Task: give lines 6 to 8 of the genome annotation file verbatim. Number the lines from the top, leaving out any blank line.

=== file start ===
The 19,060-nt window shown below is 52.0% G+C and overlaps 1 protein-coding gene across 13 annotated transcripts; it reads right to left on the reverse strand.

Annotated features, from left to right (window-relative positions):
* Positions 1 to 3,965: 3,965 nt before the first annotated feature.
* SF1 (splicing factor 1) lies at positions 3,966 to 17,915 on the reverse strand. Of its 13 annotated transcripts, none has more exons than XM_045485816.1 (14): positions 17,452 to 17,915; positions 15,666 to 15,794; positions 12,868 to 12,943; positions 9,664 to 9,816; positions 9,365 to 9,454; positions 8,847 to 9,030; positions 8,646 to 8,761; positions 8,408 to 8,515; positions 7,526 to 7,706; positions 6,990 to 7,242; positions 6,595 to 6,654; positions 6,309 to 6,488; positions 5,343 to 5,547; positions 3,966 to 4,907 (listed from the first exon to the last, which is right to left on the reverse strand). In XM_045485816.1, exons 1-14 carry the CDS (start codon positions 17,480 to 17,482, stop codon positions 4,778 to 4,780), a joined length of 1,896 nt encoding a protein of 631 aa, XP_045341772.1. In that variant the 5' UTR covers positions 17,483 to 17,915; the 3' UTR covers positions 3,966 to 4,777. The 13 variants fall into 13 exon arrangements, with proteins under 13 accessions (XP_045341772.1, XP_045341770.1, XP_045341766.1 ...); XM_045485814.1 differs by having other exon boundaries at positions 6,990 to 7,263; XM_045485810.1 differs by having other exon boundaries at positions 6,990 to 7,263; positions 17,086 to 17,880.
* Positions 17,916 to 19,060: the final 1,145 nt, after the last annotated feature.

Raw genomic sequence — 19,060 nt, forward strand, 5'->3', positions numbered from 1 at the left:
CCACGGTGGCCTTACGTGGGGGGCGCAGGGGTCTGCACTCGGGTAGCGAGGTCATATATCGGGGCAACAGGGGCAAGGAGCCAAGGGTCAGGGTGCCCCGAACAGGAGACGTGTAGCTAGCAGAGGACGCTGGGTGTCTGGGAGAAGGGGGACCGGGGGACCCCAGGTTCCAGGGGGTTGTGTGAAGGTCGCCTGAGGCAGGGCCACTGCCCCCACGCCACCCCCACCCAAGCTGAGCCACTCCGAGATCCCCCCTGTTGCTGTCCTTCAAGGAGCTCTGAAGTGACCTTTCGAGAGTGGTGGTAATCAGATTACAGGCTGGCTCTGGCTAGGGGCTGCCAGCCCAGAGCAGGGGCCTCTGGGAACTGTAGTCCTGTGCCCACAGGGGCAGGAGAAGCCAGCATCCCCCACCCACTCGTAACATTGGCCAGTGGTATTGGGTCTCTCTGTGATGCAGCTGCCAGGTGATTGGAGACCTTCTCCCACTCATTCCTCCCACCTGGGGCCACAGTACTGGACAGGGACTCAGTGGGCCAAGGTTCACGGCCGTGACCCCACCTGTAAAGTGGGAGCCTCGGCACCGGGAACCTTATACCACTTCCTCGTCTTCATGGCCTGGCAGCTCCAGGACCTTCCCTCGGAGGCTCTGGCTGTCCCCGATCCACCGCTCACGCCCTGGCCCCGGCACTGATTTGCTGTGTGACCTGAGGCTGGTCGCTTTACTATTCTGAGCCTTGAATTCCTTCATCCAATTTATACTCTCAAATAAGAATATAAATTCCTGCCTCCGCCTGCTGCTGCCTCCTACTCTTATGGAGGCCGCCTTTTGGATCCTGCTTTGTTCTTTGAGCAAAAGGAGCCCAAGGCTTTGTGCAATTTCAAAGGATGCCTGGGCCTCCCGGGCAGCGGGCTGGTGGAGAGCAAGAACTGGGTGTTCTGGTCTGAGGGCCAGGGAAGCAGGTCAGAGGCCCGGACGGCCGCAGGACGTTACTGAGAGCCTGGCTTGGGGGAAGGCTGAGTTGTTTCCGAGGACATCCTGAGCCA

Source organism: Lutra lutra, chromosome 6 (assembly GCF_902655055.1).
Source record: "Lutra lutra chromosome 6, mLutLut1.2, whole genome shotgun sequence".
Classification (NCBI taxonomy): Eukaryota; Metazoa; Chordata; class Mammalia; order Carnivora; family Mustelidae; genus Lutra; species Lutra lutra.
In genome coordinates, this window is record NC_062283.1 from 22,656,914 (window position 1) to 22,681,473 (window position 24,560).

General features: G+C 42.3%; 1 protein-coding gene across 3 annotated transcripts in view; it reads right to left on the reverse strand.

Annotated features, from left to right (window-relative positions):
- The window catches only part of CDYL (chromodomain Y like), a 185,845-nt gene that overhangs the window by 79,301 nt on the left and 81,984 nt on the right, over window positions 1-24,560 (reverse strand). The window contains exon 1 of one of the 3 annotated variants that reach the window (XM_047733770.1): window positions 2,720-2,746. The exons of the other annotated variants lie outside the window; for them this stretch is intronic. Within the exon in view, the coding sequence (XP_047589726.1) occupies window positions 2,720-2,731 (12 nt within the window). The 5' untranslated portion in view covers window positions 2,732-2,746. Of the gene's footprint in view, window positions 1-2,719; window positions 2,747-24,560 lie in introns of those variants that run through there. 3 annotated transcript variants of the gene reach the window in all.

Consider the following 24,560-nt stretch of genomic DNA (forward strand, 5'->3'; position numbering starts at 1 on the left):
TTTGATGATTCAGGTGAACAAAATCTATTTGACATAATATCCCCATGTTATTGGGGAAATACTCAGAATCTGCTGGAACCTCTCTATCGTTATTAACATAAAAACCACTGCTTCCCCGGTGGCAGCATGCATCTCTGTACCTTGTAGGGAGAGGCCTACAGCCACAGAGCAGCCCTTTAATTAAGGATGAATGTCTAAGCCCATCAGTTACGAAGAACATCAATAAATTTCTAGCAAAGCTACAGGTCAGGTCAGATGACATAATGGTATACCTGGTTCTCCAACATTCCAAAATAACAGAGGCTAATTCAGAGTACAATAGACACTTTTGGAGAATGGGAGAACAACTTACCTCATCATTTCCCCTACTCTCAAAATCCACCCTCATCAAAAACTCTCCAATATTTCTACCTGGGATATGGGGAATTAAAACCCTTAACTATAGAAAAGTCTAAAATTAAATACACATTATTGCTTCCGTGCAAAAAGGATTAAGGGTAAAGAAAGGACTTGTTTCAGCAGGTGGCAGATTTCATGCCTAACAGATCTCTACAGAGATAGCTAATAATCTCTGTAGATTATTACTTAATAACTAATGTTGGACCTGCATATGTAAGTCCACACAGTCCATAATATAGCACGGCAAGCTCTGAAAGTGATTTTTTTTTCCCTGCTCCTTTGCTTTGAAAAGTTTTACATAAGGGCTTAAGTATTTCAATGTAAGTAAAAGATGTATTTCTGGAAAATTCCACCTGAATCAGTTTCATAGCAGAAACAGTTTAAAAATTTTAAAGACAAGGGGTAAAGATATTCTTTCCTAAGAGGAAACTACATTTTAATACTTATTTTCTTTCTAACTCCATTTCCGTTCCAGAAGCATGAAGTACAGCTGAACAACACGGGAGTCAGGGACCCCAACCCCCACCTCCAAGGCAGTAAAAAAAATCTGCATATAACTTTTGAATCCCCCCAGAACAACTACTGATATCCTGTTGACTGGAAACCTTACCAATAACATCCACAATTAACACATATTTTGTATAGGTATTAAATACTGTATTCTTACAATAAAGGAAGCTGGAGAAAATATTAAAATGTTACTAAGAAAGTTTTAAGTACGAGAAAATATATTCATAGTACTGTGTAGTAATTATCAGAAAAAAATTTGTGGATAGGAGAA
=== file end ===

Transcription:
Raw genomic sequence — 19,060 nt, forward strand, 5'->3', positions numbered from 1 at the left:
CCACGGTGGCCTTACGTGGGGGGCGCAGGGGTCTGCACTCGGGTAGCGAGGTCATATATCGGGGCAACAGGGGCAAGGAGCCAAGGGTCAGGGTGCCCCGAACAGGAGACGTGTAGCTAGCAGAGGACGCTGGGTGTCTGGGAGAAGGGGGACCGGGGGACCCCAGGTTCCAGGGGGTTGTGTGAAGGTCGCCTGAGGCAGGGCCACTGCCCCCACGCCACCCCCACCCAAGCTGAGCCACTCCGAGATCCCCCCTGTTGCTGTCCTTCAAGGAGCTCTGAAGTGACCTTTCGAGAGTGGTGGTAATCAGATTACAGGCTGGCTCTGGCTAGGGGCTGCCAGCCCAGAGCAGGGGCCTCTGGGAACTGTAGTCCTGTGCCCACAGGGGCAGGAGAAGCCAGCATCCCCCACCCACTCGTAACATTGGCCAGTGGTATTGGGTCTCTCTGTGATGCAGCTGCCAGGTGATTGGAGACCTTCTCCCACTCATTCCTCCCACCTGGGGCCACAGTACTGGACAGGGACTCAGTGGGCCAAGGTTCACGGCCGTGACCCCACCTGTAAAGTGGGAGCCTCGGCACCGGGAACCTTATACCACTTCCTCGTCTTCATGGCCTGGCAGCTCCAGGACCTTCCCTCGGAGGCTCTGGCTGTCCCCGATCCACCGCTCACGCCCTGGCCCCGGCACTGATTTGCTGTGTGACCTGAGGCTGGTCGCTTTACTATTCTGAGCCTTGAATTCCTTCATCCAATTTATACTCTCAAATAAGAATATAAATTCCTGCCTCCGCCTGCTGCTGCCTCCTACTCTTATGGAGGCCGCCTTTTGGATCCTGCTTTGTTCTTTGAGCAAAAGGAGCCCAAGGCTTTGTGCAATTTCAAAGGATGCCTGGGCCTCCCGGGCAGCGGGCTGGTGGAGAGCAAGAACTGGGTGTTCTGGTCTGAGGGCCAGGGAAGCAGGTCAGAGGCCCGGACGGCCGCAGGACGTTACTGAGAGCCTGGCTTGGGGGAAGGCTGAGTTGTTTCCGAGGACATCCTGAGCCA

Source organism: Lutra lutra, chromosome 6 (assembly GCF_902655055.1).